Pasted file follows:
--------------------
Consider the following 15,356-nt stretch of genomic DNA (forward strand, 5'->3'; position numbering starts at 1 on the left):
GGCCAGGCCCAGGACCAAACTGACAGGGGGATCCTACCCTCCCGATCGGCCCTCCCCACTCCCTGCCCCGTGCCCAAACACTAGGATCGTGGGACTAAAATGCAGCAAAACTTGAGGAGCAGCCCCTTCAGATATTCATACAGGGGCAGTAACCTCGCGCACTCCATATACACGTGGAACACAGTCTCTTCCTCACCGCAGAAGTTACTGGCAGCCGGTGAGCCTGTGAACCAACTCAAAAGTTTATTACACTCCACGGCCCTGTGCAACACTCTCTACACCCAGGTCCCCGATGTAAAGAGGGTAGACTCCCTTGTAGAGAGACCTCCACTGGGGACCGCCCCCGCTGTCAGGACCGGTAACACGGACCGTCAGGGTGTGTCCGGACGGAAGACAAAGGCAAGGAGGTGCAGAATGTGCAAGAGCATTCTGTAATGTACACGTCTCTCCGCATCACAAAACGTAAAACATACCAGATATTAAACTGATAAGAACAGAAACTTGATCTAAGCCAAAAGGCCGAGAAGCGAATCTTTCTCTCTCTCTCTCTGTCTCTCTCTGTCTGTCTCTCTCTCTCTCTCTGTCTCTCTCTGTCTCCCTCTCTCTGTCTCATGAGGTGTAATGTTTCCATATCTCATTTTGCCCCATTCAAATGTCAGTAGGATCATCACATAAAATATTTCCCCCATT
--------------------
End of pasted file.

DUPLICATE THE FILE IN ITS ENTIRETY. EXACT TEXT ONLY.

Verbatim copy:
Consider the following 15,356-nt stretch of genomic DNA (forward strand, 5'->3'; position numbering starts at 1 on the left):
GGCCAGGCCCAGGACCAAACTGACAGGGGGATCCTACCCTCCCGATCGGCCCTCCCCACTCCCTGCCCCGTGCCCAAACACTAGGATCGTGGGACTAAAATGCAGCAAAACTTGAGGAGCAGCCCCTTCAGATATTCATACAGGGGCAGTAACCTCGCGCACTCCATATACACGTGGAACACAGTCTCTTCCTCACCGCAGAAGTTACTGGCAGCCGGTGAGCCTGTGAACCAACTCAAAAGTTTATTACACTCCACGGCCCTGTGCAACACTCTCTACACCCAGGTCCCCGATGTAAAGAGGGTAGACTCCCTTGTAGAGAGACCTCCACTGGGGACCGCCCCCGCTGTCAGGACCGGTAACACGGACCGTCAGGGTGTGTCCGGACGGAAGACAAAGGCAAGGAGGTGCAGAATGTGCAAGAGCATTCTGTAATGTACACGTCTCTCCGCATCACAAAACGTAAAACATACCAGATATTAAACTGATAAGAACAGAAACTTGATCTAAGCCAAAAGGCCGAGAAGCGAATCTTTCTCTCTCTCTCTCTGTCTCTCTCTGTCTGTCTCTCTCTCTCTCTCTGTCTCTCTCTGTCTCCCTCTCTCTGTCTCATGAGGTGTAATGTTTCCATATCTCATTTTGCCCCATTCAAATGTCAGTAGGATCATCACATAAAATATTTCCCCCATT